Study overview and background We hypothesise that reduced physical fitness (measured objectively using Cardiopulmonary Exercise Testing (CPET)) will result in worse post-operative surgical outcome (reduced overall survival, and increased in-hospital morbidity measured by Clavien-Dindo-Demartines Score). We propose multicentre patient recruitment and analyses of routinely collected clinical data, in an attempt interrogate this hypothesis in patients prior to upper gastrointestinal cancer surgery. Patients undergoing cancer therapies pre-operatively (neoadjuvant chemotherapy or chemoradiotherapy) will be included in the analyses. Patients that become ineligible for an operation, mainly due to metastasis or progression of their cancer on neoadjuvant cancer treatments will also be included but will be analysed separately. Despite advances in anti-cancer therapies, surgery remains the most important treatment for oesophageal and gastric cancer. Major UGI cancer surgery carries substantial morbidity and mortality, particularly in elderly patients and those with co-morbidities. Recent UK cancer audits show 30-day mortality of up to 3% for elective surgery and a 90-day mortality rate of 5.2%. Outcomes after major cancer surgery depend on modifiable factors such as peri-operative medical care and intra-operative technique and what were previously thought to be unmodifiable components, such as the ability of the patient to tolerate surgical trauma. Centralisation of services and optimisation of perioperative pathways have led to improved outcomes, but substantial gains may yet be achieved with accurate and objective preoperative risk prediction. Current approaches to risk prediction include a plethora of prediction scores and tests, but none have proven efficacy above experienced clinical acumen. More recently reduced physical fitness (objectively measured using CardioPulmonary Exercise Testing - CPET) has been associated with increased postoperative morbidity in a variety of major surgical cohorts. CPET provides an objective method of evaluating physical fitness under stress, partly mimicking the stress of a major surgical event. Accurate risk prediction methods prior to surgery or indeed other forms of 'trauma' like pre-operative cancer therapies might allow better patient selection, permit modification of the patients preoperative status, as well as improve the optimisation of intra- and postoperative management, and enhances shared decision-making. Furthermore CPET allows interrogation of the causes of exercise intolerance, when exercise capacity is reduced, with the exciting opportunity of intolerance modulation for therapeutic gain (Fit for Surgery). To date, 37 cohort studies (including over 7,800 patients) have reported the relationship between preoperative CPET-derived variables and postoperative outcome. These data have been brought together in several systematic reviews that, in summary, show a remarkably consistent positive correlation between physical fitness and postoperative outcome. The Southampton based Fit-4-Surgery group have clearly demonstrated this in patients undergoing major colorectal surgery, however the relationship between fitness and post-operative outcomes in UGI cancer surgery is not yet well defined. METHODOLOGY Patients in all the recruiting centres will undergo a maximal CPET prior to major UGI cancer surgery (defined as a procedure involving oesophageal, junctional or gastric cancer resection) according to the CPET protocol defined in Appendix 1 of protocol. If the CPET deviates from this protocol, the centre would need to clear their local CPET protocol with the Chief Investigator (CI). All variables measured by CPET that will be collected are outlined in Appendix 2 of protocol. If the patient is scheduled to have neoadjuvant cancer therapies, the recruiting site might elect to test patients pre- and post the neoadjuvant therapy to estimate the change in fitness. This is based on changes observed in fitness with neoadjuvant chemotherapy in UGI and chemoradiotherapy in rectal cancer patients. Following surgery only routine clinically relevant observational data will be collected. These data will relate to hospital length of stay, the level of care required following surgery, post-operative morbidity (Postoperative Morbidity Survey - POMS and/or Clavien-Dindo-Demartins Score) and the recovery process. Most of this information can be accessed from prospectively maintained enhanced recovery databases, however electronic patient records that are maintained and recorded prospectively are also acceptable alternatives. Each site would also contribute existing data held on the hospital patient database in addition to recruiting patients as they present at the hospital as per methodology above. All data from each individual hospital will be anonymized at source by the PI prior to transfer to the CI and any analyses. CPET variables, post-operative outcome data, and basic patient demographics (outlined in Appendix 2 of the protocol) cannot be linked back to the original patient. All patients undergoing CPET at each NHS site are given a patient information sheet related to risks and benefits related to CPET and routinely undergo written consent prior to testing, also asking for their permission for these data to be used for research purposes. Contraindications to CPET based on ACCP/ATS Guidelines. (American Journal of Respiratory and Critical Care Medicine 2003; 167: 211-77) Please see also for further information: http://www.thoracic.org/statements/resources/pfet/cardioexercise.pdf http://www.pcpet.co.uk/Links HYPOTHESIS This study tests the hypothesis that selected CPET variables are related to overall survival (1 and 3-year) and to in-hospital morbidity in patients undergoing major UGI cancer surgery. Our primary aim is to establish a reliable relationship between 1-year overall survival (present or absent) and oxygen uptake (Vo2) at peak exercise (Vo2 Peak); a secondary aim is to explore the multivariable relationship between Vo2 at the estimated lactate threshold (AT), other selected CPET variables (weight, BMI and Body Surface Area (BSA) adjusted) and other important prognostic variables with post-operative complications in an attempt to risk stratify patients before major surgery. 3. DATA ANALYSES Cardiopulmonary Exercise Tests (CPET) The CPET involves cycling on an exercise bike for 8-12 minutes. Starting with a very low resistance on the pedals the patient will pedal at 60 revolutions per minute. After 3 minutes of cycling, the resistance will gradually increase until the patient can no longer turn the pedals at the required speed. The test will be thoroughly explained to the patient beforehand and trained staff will make the experience as comfortable as possible. CPETs will be stopped early by the study researcher/doctor in the presence of any adverse events. Each CPET appointment will last approximately one hour. CPETs carry a small risk (1:10,000) of exercise induced myocardial infarction or dysrhythmia. Patients are continuously monitored using a 12 lead electrocardiograph (ECG) during all tests and recovery. The CPET test will entail the patient becoming slightly hot or maybe sweaty, and appropriate clothing should be worn. The patient's heart will be monitored by an electrocardiogram. The patient will wear a soft rubber mask in order to continuously sample expired air with an online breath-by-breath gas analyzer. This may cause some mild claustrophobia. Full detail of the CPET procedure is given in appendix 1. Accredited doctors or allied health professionals with experience in analysis of exercise tests will analyse all of the exercise data. Patients will be anonymised and the person performing the data analysis will be blinded to the outcome data. All data will be stored, processed and analysed on secure NHS computers on NHS encrypted and password-protected servers. 4. STATISTICAL METHODOLOGY Non-parametric receiver operator characteristic (ROC) curves will be constructed for Vo2 at AT, Vo2 at Peak, O2 Pulse at AT and ventilatory equivalents for carbon dioxide (VE/Vco2 at AT) in order to assess their independent ability to discriminate between patients with and without post-operative morbidity. All selected CPET variables will be adjusted for weight, BMI and BSA. Optimal cut-points will be obtained by minimising the distance between points on the ROC curve and the upper left corner. Variables (to satisfy the 10 events per variable rule) will be identified as candidates for a multivariable logistic regression model including but not limited to: Vo2 at AT and at Peak, gender, operation type (laparoscopic/open), and O2 Pulse at AT and VE/VCo2 at AT. A final multivariable model will be obtained using forward stepwise selection (minimising Akaike Information Criteria (AIC)). Its sensitivity to variable exclusion and re-inclusion will also be assessed using AIC. Model fit will be assessed using the Hosmer-Lemeshow goodness-of-fit test. In order to explore the univariate relationship between CPET variables and length of stay, continuous CPET variables will be dichotomised at the optimal cut-point for the ROC curve and Kaplan-Meier curves will be constructed. The log rank test will be used to compare survival curves; patients who died before discharge will be treated as right-censored. All analyses will be conducted using Stata (StataCorp. 2011 Stata Statistical Software: Release 12. College Station, TX: StataCorp LP.). Continuous variables will be reported as mean and standard deviation (SD) or median and inter-quartile range (IQR) depending on the distribution. Categorical variables will be presented as frequency (percentage). P-values will be obtained using univariate logistic regression (continuous) and Chi-squared or Fisher's Exact tests (categorical). Statistical significance will be taken at 5%. We anticipate an overall death rate of 33.5% in 12 months post-surgery. We assumed that the death event rate would increase in the unfit (control) patient group up to 50% while the fit group would show the same average of 33.5% rate thus showing a difference of at least 16.5%. We consider that this size of the effect (50% reduced to 33.5%) is clinically relevant. Assuming 5% (2-sided) significance and 90% power, 150 events are needed to detect this size of difference in a log-rank survival comparison of the two trial groups. This requires 376 patients in total in the analysis. We will inflate this total by approximately 20% to allow for attrition, giving a target recruitment of 470 patients (with complete data on CPET variables and outcome).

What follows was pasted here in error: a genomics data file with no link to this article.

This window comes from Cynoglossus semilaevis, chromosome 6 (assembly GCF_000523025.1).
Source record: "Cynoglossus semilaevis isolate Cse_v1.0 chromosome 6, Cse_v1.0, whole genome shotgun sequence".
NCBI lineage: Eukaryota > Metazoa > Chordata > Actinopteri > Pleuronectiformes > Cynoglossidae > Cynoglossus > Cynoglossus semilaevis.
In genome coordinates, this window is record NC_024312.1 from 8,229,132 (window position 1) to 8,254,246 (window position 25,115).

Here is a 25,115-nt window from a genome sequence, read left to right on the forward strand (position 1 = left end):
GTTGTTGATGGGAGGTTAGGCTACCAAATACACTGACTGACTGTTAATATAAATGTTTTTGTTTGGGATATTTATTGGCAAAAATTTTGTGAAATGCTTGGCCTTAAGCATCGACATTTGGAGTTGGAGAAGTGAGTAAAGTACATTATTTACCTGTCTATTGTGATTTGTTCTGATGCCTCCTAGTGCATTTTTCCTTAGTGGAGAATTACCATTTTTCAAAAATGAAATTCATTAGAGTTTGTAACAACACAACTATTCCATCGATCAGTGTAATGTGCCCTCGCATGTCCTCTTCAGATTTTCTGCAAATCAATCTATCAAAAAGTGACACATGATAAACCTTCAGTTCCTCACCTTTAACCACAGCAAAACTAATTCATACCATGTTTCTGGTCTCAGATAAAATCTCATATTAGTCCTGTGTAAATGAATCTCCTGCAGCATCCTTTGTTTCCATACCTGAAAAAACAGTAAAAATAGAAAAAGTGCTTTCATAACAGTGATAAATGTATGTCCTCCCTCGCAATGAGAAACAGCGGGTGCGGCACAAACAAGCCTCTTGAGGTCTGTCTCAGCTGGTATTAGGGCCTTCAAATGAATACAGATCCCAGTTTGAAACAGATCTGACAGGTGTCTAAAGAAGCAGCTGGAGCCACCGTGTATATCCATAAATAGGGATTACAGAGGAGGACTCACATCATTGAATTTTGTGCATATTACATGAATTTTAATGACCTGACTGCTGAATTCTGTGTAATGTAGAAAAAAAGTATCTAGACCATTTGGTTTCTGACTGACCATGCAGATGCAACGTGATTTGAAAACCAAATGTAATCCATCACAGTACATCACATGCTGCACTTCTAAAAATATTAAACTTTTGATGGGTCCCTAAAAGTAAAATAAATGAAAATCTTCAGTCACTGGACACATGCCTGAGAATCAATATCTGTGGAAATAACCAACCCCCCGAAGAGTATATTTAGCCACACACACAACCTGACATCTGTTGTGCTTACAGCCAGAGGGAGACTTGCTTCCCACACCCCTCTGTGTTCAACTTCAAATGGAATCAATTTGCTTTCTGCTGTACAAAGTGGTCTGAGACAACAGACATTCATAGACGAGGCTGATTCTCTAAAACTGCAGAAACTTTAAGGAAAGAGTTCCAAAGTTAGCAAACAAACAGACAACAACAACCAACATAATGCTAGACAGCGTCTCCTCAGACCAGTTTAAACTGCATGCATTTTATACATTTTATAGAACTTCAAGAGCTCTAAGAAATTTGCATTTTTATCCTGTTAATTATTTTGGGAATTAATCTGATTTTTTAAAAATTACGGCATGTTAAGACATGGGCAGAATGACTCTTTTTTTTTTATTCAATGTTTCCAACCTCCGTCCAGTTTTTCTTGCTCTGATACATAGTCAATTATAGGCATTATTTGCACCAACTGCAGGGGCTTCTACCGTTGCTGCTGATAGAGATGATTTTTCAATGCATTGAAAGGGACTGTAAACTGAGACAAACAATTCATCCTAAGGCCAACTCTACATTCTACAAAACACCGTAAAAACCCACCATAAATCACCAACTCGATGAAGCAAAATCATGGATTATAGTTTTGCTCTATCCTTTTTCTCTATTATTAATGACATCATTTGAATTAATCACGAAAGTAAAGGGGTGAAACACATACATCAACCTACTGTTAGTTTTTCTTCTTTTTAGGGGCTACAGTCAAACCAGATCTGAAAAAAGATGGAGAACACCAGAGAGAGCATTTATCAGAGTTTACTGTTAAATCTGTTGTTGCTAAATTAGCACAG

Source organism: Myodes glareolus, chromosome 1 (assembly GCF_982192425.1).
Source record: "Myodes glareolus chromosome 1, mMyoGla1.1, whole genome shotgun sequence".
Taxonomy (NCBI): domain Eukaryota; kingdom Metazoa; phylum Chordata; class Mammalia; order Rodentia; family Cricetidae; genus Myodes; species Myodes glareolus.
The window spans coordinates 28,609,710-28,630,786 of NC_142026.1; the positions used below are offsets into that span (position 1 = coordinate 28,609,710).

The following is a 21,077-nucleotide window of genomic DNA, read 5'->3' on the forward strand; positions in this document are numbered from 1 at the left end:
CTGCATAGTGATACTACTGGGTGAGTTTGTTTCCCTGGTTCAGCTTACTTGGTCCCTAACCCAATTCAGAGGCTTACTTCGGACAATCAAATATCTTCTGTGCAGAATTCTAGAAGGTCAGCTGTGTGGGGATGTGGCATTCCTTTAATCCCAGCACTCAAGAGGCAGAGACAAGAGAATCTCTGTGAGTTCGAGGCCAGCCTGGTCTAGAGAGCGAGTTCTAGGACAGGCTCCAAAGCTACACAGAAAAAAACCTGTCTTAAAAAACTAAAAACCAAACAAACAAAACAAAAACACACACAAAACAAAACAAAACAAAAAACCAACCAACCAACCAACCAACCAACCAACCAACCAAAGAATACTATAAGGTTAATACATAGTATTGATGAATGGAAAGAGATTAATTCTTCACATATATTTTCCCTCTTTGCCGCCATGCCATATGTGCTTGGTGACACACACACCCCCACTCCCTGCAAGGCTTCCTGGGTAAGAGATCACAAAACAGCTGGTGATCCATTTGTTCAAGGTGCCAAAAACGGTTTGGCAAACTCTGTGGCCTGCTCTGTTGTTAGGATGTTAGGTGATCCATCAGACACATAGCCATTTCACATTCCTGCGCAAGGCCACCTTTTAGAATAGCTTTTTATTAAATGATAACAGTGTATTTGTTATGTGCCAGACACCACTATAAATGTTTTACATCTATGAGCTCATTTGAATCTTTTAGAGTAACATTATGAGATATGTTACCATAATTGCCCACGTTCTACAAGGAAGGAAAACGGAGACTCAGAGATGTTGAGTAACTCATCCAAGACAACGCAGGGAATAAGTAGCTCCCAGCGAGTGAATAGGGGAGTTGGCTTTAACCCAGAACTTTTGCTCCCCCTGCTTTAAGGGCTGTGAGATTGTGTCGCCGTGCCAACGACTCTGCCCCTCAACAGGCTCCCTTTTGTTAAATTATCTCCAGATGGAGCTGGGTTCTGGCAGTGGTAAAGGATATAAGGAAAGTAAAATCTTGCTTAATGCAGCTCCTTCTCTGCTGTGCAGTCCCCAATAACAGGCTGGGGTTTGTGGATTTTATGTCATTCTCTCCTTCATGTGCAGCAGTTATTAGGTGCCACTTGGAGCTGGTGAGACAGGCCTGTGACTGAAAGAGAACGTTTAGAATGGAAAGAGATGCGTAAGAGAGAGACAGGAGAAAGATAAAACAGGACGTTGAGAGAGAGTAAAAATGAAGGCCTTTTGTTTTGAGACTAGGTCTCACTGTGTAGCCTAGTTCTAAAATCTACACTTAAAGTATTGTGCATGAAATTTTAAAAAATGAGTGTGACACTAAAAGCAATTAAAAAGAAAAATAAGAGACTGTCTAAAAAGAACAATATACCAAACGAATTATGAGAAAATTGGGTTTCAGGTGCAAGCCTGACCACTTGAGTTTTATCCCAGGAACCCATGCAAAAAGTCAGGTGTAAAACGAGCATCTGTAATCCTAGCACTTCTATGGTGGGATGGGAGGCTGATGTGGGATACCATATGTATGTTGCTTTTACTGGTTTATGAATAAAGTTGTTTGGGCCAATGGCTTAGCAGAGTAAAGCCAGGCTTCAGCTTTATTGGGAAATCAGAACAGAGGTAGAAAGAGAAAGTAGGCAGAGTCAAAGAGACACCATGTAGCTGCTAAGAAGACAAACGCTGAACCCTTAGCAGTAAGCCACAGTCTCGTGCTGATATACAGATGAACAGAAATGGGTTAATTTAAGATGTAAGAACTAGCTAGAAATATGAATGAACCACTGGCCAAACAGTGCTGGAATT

Enrollment

611 patients

Sex

All

Ages

18+ years old

Volunteers

No Healthy Volunteers

Inclusion criteria

  • We aim to include all patients aged >18 years considered eligible by the MDT for major curative UGI cancer surgery
  • undergoing an enhanced recovery programme after surgery.
  • Patients undergoing neoadjuvant chemotherapy or chemoradiotherapies will also be included.
  • Patients having a CPET and initially scheduled for curative surgery, but end up not having surgery due to disease progression or other clinical reasons will be included and analysed separately.

Exclusion criteria

  • physically unable to perform a CPET on a cycle ergometer,
  • patients having emergency surgery,
  • patients lacking complete in-hospital morbidity or mortality data and patients undergoing preoperative

Trial design

611 participants in 1 patient group

Upper gastrointestinal cancer
Description:
Upper gastrointestinal cancers including oesophagus and stomach
Treatment:
Diagnostic Test: Cardiopulmonary exercise testing

Trial contacts and locations

1

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Data sourced from clinicaltrials.gov